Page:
THE NEED TO KNOW YOUR CHOLESTEROL LEVEL
The importance to good health of keeping your cholesterol level under control can't be overemphasized. Atherosclerosis and its complications, such as heart attacks and strokes, are the major causes of death in the United States and have reached epidemic proportions throughout the Western World. Such degeneration is responsible for 43% of all deaths in the U.S. The first step in the prevention and treatment of such diseases is the reduction of blood cholesterol levels.
The National Cholesterol Education Program is often quoted as the source for guidelines on safe cholesterol levels. It was established in 1995 by the National Heart, Lung, and Blood Institute, an organization that sways in political winds like many others. Their recommendations are far too high and influenced by vested interests. They, together with the National Research Council, the American Heart Association, and the National Institutes of Health, state that a diet with under 30% of calories from fat is healthful. Yet, this level has been scientifically shown to worsen heart disease. Americans consume 135 pounds of fat per year, far too much. You must get less than 10% of your calories from fat if you are to prevent disease. You will get all the fat you need from a plant-based diet of natural foods. Even apples have fat! Where do cows and horses get the fat they need? From grass! What do you think the dairy industry, the meat industry, and the restaurant industry, to name a few, have to say about the effort to get us to eat less fat? So, next to the flawed NCEP recommendations, you will find our own:
To convert mg/dl to mmol/L (millimoles/liter), divide by 38.5.
This is the Système Internationale, used outside the US.
The only thing "desirable" about a level of 200 is that it is more desirable than something higher. Fully 35% of heart attacks occur in people with total cholesterol levels of 150-200 mg/dl. Therefore, a target level of only 200 mg/dl guarantees that millions of people will perish from arterial disease. People who live in more primitive societies and eat a mainly vegetarian diet have cholesterol levels around 100-150. They are also free from arterial disease. Although this remains the leading killer in our society, it is still unknown to 4 out of 5 people world-wide. It is strictly an illness of Western civilization and other cultures that have adopted the affluent Western lifestyle. For many people, attaining this safe level will mean changing to a vegan diet, meaning eating no animal products, not even dairy products.
People often comment that humans are omnivorous, meaning we eat just about anything in the animal and vegetable kingdoms. This is true, but that doesn't mean that such a diet is healthful. The human body has evolved on a plant-based diet. We get all the nutrients we need from such a diet. To the extent we stray from that diet, our health suffers. We do not have the claws, fangs, speed, short digestive system or other attributes of a predatory animal. As our ancestors left the tropical forests and moved to colder climates, they were forced to turn to the animal kingdom to survive. Our bodies have learned to digest these animal products, but this is still an unnatural and harmful lifestyle. Cholesterol is only found in food from the animal kingdom.
The idea of a large segment of the population changing to a vegan diet strikes fear into the hearts of those whose goal in life is maximum profits from the sale of harmful products. Part of their propaganda is to claim that diet is only one of numerous "risk factors" that can lead to arterial disease, in an attempt to shift the focus to things other than diet. Some of these factors are said to be family history, smoking, obesity, hypertension, and lack of exercise. Yet, these influences are of little or no importance unless the TRUE risk factor is present...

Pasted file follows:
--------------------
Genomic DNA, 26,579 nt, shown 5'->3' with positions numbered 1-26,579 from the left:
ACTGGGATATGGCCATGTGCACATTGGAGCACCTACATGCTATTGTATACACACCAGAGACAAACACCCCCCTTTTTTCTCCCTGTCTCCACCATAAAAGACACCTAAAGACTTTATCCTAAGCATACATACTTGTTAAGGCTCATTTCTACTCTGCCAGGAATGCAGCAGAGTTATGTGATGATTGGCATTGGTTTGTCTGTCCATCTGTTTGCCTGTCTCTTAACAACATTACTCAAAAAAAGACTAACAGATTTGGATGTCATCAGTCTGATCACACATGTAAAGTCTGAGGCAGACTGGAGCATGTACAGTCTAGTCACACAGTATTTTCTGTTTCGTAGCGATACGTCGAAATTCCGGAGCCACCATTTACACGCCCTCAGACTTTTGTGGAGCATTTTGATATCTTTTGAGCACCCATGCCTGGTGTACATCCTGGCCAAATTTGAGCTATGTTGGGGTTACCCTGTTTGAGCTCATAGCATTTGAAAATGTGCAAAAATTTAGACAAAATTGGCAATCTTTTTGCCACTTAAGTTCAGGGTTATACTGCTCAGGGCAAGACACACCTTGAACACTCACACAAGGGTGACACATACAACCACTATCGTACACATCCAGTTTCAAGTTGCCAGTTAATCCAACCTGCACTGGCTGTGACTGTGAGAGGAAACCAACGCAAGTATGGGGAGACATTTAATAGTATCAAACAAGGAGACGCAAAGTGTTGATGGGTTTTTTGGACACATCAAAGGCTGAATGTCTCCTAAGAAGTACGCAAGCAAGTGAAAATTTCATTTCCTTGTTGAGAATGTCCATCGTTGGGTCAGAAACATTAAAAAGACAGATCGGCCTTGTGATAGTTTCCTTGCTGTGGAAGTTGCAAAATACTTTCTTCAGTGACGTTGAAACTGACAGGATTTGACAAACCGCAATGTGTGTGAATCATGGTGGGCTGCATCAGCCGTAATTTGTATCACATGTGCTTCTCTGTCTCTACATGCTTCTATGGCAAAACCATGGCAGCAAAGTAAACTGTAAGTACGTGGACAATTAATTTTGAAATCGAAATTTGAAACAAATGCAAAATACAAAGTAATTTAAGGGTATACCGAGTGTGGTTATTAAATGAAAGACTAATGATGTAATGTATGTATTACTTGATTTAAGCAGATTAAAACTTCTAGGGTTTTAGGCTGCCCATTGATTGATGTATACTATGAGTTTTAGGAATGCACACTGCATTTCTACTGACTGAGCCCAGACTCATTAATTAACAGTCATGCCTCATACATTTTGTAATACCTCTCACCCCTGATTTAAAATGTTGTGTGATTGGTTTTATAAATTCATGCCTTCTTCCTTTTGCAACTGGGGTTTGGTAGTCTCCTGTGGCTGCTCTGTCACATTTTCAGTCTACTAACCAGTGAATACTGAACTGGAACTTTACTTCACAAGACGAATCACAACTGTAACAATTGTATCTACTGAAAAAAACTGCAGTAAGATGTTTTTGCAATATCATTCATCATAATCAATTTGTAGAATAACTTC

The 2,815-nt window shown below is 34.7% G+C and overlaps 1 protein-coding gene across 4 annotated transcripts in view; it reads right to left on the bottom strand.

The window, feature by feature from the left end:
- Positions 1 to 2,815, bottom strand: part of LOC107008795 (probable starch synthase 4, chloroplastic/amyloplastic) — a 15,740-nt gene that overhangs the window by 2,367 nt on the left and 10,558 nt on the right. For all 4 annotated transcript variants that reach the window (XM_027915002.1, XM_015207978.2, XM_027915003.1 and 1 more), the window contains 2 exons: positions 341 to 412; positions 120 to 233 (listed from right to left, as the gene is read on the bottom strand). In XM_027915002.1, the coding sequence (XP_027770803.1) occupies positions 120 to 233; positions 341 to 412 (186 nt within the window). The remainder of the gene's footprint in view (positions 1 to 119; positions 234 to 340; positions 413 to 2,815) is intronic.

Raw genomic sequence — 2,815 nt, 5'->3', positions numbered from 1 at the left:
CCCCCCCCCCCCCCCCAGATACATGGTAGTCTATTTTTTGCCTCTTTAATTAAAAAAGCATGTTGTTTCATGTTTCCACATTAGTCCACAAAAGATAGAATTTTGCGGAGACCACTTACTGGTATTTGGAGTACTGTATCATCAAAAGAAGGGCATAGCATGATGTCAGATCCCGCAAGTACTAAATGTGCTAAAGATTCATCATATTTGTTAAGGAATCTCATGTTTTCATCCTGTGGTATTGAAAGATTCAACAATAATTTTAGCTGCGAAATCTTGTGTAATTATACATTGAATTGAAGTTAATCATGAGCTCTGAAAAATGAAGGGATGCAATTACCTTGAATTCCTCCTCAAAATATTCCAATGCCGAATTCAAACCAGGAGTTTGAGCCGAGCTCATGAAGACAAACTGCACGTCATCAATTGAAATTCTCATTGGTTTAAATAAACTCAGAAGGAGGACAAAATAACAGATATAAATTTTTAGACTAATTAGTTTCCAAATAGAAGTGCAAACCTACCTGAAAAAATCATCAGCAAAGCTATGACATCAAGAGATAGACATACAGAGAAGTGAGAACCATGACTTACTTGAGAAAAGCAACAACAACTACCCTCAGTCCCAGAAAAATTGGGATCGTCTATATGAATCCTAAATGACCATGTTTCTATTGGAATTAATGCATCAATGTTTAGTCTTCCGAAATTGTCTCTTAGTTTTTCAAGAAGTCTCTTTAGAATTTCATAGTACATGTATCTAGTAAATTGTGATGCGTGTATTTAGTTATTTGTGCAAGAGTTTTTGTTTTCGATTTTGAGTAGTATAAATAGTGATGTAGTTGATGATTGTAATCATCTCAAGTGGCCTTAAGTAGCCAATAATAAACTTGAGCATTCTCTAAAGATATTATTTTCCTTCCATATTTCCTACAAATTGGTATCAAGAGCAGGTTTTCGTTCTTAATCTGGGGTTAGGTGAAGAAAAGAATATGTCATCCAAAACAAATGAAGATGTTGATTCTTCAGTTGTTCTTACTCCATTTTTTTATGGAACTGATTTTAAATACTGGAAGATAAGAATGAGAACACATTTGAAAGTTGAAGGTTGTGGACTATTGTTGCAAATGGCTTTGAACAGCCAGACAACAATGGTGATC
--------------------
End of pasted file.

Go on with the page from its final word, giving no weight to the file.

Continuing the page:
...a total cholesterol level above 150 mg/dl.
The cholesterol problem is difficult to fully understand. Cholesterol is needed as a structural element in all cell membranes, and is a building block for some hormones and other essential body functions. Each person's body manufactures different amounts of cholesterol, usually between 500 and 1000 mg a day, but for some as little as 150 mg per day. This is part of a highly complex process, not yet fully understood, which depends on inherited tendencies, many other factors in body functions, and dietary cholesterol intake. There is no evidence that the body needs any dietary cholesterol.
Some people consume huge amounts of dietary cholesterol and are able to eliminate most of it. Others have a very low intake and very high blood levels. They are not even efficient at eliminating the extra, unneeded amount their own body produces, let alone dietary cholesterol. The problem occurs simply because there is too much and the body does not eliminate it efficiently. For more information on this subject, see Cholesterol Facts. And visit our Staying Healthy page to learn some more interesting things about cholesterol, diet, and your health.
If you are just embarking on a low fat diet, you may want to test yourself every few weeks to monitor how your cholesterol level is decreasing. When you feel you have succeeded in reaching a safe level, testing every few months might be adequate. It is also of interest to test yourself the day after you have "broken the rules" and had a dinner of fatty foods. You may be surprised at how the test results shoot up after just that one meal. If this happens, you are obviously one of those people who are highly sensitive to dietary cholesterol. Our digestive system is adapted to a vegetarian diet which contains no cholesterol. Our liver is designed to PRODUCE the cholesterol our bodies need. It is not designed like the liver of a carnivorous animal, to efficiently REMOVE the excess cholesterol resulting from an animal-based diet. This test will help you determine just how efficient your own body is in this regard.
THE CHEMCARD TEST KIT
The Chemcard® Test Kit includes two foil-wrapped Test Cards and two lancets. Why two tests? The first test will probably reveal that your level is too high. You should then make the necessary dietary changes and test yourself a month or two later to see how successful you have been.